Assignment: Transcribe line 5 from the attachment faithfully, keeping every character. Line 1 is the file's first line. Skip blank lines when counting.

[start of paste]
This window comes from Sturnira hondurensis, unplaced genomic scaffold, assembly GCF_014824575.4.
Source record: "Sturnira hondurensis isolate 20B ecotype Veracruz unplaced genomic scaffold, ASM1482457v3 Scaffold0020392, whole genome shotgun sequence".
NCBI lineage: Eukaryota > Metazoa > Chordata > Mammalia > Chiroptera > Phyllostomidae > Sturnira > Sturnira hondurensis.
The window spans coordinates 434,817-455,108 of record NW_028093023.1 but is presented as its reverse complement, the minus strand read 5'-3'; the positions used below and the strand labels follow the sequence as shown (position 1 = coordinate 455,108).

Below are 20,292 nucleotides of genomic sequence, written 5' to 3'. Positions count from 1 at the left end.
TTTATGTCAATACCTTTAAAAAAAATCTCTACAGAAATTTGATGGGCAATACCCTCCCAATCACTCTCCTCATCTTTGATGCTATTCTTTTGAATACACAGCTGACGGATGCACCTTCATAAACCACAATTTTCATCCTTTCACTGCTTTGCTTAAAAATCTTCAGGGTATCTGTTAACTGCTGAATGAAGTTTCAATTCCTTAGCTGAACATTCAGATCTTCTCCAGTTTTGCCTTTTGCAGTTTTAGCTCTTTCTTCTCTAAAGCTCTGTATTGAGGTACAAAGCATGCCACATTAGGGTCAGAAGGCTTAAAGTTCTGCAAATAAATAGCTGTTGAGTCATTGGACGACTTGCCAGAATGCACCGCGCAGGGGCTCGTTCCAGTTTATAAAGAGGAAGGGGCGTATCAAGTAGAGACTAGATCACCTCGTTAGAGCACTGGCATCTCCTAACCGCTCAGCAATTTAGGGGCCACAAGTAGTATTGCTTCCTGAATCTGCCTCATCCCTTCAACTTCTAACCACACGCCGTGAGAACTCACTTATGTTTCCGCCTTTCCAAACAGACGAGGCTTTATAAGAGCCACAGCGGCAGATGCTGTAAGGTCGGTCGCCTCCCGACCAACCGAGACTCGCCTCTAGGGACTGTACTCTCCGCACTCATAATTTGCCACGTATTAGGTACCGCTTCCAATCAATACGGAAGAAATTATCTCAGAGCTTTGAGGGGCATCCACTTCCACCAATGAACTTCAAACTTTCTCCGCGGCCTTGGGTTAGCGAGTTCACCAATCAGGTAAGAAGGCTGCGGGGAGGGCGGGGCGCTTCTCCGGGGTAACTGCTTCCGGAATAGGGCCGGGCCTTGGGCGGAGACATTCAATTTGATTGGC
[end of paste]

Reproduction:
Below are 20,292 nucleotides of genomic sequence, written 5' to 3'. Positions count from 1 at the left end.